You are going to purchase a mini-console (or you may already have one or two) and you are asking yourself the question: "Are those little gadgets even faked?". Then I'll respond here briefly for you.
Those mini, classic consoles (NES/SNES - Famicom/SuperFamicom), aren't in the way faked you may expect. So it is not like people are trying to sell deceitful identically looking counterfeit consoles. However clones do exist. More often than not do these clones look very different than the real sold-by-Nintendo ones. This means clones are fairly easy to spot, but if you are not careful about it you could might buy something, what you actually didn't want to.
Quick additional information: Controllers? Yeah, third-party controllers do exist. More on this in a posterior paragraph.
Legitimate console examples
When buying one of these mini-consoles the best way to determine whether it is fake or real, is to compare it with pictures of a legitimate example.
|SNES (EU) / Super Famicom||https://imgur.com/gallery/gRlCHcT|
- If you are confused why I've pictured an European NES Classic Mini, but you are needing material for an US one: First we don't have specific pictures for that variation and second there is not much difference. The only thing which is different is the backside, but more important is that the shape of the console is the same.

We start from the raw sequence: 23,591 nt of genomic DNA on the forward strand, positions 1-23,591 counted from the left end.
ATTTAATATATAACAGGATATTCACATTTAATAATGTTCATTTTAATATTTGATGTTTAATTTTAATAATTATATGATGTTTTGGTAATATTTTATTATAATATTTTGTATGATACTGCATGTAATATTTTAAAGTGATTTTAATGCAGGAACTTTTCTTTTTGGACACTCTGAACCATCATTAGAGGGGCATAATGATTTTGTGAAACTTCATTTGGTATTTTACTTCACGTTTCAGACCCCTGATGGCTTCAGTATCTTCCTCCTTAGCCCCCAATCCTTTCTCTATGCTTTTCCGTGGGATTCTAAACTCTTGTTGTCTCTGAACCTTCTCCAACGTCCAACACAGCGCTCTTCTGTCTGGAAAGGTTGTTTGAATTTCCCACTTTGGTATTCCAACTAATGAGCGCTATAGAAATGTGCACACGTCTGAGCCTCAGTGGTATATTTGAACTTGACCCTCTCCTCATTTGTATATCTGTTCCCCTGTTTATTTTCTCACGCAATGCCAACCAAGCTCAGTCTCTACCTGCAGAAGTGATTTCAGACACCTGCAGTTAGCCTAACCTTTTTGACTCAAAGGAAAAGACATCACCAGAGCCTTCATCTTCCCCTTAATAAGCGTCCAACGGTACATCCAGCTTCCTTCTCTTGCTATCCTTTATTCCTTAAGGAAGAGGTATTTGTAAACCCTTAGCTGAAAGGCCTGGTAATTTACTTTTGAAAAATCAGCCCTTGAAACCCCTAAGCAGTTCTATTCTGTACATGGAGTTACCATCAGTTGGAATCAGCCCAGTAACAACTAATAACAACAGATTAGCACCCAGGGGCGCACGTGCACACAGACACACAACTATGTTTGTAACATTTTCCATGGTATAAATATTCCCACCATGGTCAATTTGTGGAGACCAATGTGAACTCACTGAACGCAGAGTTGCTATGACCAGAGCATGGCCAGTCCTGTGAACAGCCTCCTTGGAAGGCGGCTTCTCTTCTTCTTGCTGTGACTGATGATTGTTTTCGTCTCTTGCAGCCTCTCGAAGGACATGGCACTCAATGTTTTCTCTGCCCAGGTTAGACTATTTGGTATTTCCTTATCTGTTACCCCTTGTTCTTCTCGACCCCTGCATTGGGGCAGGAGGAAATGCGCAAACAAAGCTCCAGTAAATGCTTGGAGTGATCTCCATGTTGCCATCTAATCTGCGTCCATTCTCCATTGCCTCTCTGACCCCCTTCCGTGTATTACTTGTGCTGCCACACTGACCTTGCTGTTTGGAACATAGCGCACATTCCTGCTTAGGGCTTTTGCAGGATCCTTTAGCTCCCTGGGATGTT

- The same topic for the SNES. The European SNES Classic Mini (which is pictured in the gallery) has the same shape as the Super Famicom. The only difference is again the backside and additionally the front has printed "Super Famicom" instead of "Super Nintendo Entertainment System".
- We don't have detailed galleries for the Famicom and the US SNES, so please examine carefully the given picture.
- First of all learn about the legit mini-consoles. (Basically the previous chapter, I am sure you already have read that.)
- Buy from sellers with real pictures of the product provided.
- Avoid buying mini-consoles from China on eBay or AliExpress at all costs, you'll get guaranteed a (cheaply made) clone then.
Third-Party controllers exist, this means controllers not manufactured by Nintendo.
Avoiding these is fairly easy. Compare for example the front and back of a NES Classic Mini third-party controller and an official one:
So the huge difference is... 3 second thinking pause like in a children's TV show ;) ... of course you're right! All the Nintendo branding is missing.
This is basically the most effective way to tell if it is third-party or official, for all of the different types too of course (like SNES Classic Mini). Just check if the Nintendo branding is printed on it. Needless to say you can inspect the back of the controller too!